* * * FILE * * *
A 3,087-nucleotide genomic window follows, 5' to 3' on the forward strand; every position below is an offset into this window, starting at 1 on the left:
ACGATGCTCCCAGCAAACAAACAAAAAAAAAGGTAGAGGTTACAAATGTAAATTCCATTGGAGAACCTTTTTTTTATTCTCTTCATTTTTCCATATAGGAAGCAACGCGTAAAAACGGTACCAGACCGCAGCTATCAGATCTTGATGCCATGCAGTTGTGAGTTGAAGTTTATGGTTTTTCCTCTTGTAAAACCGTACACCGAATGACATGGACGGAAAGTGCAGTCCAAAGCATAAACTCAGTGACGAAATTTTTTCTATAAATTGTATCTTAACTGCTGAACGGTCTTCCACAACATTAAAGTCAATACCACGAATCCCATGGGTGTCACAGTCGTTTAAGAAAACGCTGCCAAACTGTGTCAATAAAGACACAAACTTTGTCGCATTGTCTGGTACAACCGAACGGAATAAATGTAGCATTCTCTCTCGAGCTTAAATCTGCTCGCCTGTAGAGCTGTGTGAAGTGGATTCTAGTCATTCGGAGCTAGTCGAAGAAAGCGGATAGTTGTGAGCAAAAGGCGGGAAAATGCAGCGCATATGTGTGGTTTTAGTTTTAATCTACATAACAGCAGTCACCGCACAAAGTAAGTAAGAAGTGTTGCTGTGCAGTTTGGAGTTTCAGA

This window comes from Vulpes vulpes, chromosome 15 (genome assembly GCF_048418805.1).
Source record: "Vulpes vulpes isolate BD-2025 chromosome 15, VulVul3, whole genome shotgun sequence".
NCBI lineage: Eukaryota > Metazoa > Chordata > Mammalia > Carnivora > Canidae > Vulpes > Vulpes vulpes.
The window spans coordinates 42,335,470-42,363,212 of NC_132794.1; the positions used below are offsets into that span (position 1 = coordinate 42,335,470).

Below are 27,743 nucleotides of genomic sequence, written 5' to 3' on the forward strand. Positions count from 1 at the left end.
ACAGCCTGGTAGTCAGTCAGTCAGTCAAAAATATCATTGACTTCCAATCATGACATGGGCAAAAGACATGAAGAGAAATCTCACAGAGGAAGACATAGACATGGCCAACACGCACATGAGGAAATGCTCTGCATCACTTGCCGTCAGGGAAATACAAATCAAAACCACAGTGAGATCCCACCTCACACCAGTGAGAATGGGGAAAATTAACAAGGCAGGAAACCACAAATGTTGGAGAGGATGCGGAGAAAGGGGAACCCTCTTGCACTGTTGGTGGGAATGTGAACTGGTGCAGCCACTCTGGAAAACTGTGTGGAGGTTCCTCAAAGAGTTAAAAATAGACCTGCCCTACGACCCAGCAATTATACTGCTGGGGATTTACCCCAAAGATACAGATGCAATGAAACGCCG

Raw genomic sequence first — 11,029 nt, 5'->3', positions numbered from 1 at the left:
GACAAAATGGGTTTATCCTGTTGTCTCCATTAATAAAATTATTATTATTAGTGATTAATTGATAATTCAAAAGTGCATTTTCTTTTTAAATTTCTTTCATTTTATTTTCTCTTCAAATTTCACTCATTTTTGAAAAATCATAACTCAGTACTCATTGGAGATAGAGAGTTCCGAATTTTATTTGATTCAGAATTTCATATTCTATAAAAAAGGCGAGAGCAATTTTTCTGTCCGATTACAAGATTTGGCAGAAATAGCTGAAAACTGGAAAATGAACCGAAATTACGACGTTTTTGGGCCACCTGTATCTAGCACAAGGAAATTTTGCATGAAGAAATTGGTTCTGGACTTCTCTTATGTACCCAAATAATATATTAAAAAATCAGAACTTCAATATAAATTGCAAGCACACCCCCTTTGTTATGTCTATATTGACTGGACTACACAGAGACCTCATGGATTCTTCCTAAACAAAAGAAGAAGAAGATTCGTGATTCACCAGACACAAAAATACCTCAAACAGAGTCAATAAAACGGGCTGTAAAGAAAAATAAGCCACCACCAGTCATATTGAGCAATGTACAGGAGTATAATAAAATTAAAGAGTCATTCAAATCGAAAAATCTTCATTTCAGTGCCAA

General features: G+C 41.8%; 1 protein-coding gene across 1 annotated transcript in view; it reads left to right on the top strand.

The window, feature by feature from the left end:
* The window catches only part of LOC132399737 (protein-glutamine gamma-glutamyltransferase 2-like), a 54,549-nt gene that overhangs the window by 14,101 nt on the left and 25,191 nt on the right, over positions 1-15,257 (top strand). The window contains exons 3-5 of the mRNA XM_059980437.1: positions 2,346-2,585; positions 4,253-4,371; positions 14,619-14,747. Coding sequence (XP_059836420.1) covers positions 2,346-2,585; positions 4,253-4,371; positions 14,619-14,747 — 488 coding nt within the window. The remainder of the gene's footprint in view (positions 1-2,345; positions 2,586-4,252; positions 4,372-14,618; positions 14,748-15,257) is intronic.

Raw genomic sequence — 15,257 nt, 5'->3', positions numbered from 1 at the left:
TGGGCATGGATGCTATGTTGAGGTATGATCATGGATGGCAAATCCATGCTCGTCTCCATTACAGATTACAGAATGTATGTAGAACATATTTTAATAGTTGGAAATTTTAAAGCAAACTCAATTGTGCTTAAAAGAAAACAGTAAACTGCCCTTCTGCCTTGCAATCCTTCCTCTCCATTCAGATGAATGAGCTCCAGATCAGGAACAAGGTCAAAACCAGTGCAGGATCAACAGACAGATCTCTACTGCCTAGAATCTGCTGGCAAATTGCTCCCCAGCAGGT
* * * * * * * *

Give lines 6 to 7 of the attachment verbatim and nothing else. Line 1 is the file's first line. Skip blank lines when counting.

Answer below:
The window spans coordinates 42,335,470-42,363,212 of NC_132794.1; the positions used below are offsets into that span (position 1 = coordinate 42,335,470).

Below are 27,743 nucleotides of genomic sequence, written 5' to 3' on the forward strand. Positions count from 1 at the left end.